Postnatal development of the endbulb of held in congenitally deaf cats

Christa A. Baker, Karen L. Montey, Tan Pongstaporn, David K. Ryugo

Research output: Contribution to journalArticlepeer-review

Abstract

The endbulbs of Held are formed by the ascending branches of myelinated auditory nerve fi bers and represent one of the largest synaptic endings in the brain. Normally, these endings are highly branched and each can form up to 1000 dome-shaped synapses. The deaf white cat is a model of congenital deafness involving a type of cochleosaccular degeneration that mimics the Scheibe deformity in humans. Endbulbs of mature deaf white cats exhibit reduced branching, hypertrophy of postsynaptic densities (PSDs), and changes in synaptic vesicle density. Because cats are essentially deaf at birth, we sought to determine if the progression of brain abnormalities was linked in time to the failure of normal hearing development. The rationale was that the lack of sound-evoked activity would trigger pathologic change in deaf kittens. The cochleae of deaf cats did not exhibit abnormal morphology at birth. After the fi rst postnatal week, however, the presence of a collapsed scala media signaled the difference between deaf and hearing cats. By working backwards in age, endbulbs of deaf cats expressed fl attened and elongated PSDs and increased synaptic vesicle density as compared to normal endbulbs. These differences are present at birth in some white kittens, presaging deafness despite their normal cochlear histology. We speculate that hearing pathology is signaled by a perinatal loss of spontaneous bursting activity in auditory nerve fi bers or perhaps by some factor released by hair cell synapses before obliteration of the organ of Corti.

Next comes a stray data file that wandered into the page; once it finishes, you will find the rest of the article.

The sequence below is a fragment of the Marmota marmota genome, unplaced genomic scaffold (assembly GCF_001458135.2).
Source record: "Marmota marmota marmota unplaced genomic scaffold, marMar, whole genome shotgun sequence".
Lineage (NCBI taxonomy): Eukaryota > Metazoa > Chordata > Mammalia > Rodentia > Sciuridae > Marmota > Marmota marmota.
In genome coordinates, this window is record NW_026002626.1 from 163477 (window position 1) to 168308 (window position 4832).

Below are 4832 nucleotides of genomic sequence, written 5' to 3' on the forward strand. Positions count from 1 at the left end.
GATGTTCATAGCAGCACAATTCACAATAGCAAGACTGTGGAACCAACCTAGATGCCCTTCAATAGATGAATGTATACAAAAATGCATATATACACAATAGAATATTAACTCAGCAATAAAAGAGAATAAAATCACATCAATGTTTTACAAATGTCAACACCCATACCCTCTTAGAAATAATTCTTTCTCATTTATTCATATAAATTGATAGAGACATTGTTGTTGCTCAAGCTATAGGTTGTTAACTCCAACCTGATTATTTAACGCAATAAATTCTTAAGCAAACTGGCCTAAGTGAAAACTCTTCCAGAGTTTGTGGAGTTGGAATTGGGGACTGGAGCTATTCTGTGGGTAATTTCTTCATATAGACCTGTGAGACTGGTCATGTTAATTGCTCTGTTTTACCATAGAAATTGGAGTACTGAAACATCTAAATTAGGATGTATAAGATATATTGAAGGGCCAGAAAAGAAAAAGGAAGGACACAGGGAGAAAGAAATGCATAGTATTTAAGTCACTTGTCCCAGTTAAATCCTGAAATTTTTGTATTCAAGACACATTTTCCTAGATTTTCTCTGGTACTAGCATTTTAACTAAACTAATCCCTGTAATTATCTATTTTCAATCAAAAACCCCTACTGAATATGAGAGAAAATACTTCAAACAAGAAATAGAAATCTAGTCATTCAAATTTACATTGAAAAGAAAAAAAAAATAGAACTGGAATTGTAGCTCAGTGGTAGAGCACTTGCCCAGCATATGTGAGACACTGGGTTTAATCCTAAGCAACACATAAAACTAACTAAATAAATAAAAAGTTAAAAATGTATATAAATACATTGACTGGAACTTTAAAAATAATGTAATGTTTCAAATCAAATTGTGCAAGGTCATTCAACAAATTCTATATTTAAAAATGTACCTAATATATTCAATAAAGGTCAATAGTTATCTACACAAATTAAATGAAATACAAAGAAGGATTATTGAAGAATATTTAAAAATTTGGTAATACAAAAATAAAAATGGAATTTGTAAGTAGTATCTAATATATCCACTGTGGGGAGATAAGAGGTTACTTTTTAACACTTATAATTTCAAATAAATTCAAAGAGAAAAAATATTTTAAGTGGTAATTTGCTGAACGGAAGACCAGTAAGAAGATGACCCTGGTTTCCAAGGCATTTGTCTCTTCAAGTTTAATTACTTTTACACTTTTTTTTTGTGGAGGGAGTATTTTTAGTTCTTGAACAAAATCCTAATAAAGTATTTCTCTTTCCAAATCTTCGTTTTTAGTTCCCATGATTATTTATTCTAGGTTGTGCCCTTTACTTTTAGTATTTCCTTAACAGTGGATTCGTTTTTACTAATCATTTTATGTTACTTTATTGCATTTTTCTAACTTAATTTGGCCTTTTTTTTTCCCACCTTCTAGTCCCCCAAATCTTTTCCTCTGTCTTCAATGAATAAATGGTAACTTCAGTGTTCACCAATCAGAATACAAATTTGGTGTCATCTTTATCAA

Original languageEnglish (US)
JournalFrontiers in Neuroanatomy
Volume4
DOIs
StatePublished - 2010

Keywords

  • Auditory nerve
  • Cochlear nucleus
  • Hearing synapse
  • Ultrastructure

ASJC Scopus subject areas

  • Anatomy
  • Neuroscience (miscellaneous)
  • Cellular and Molecular Neuroscience

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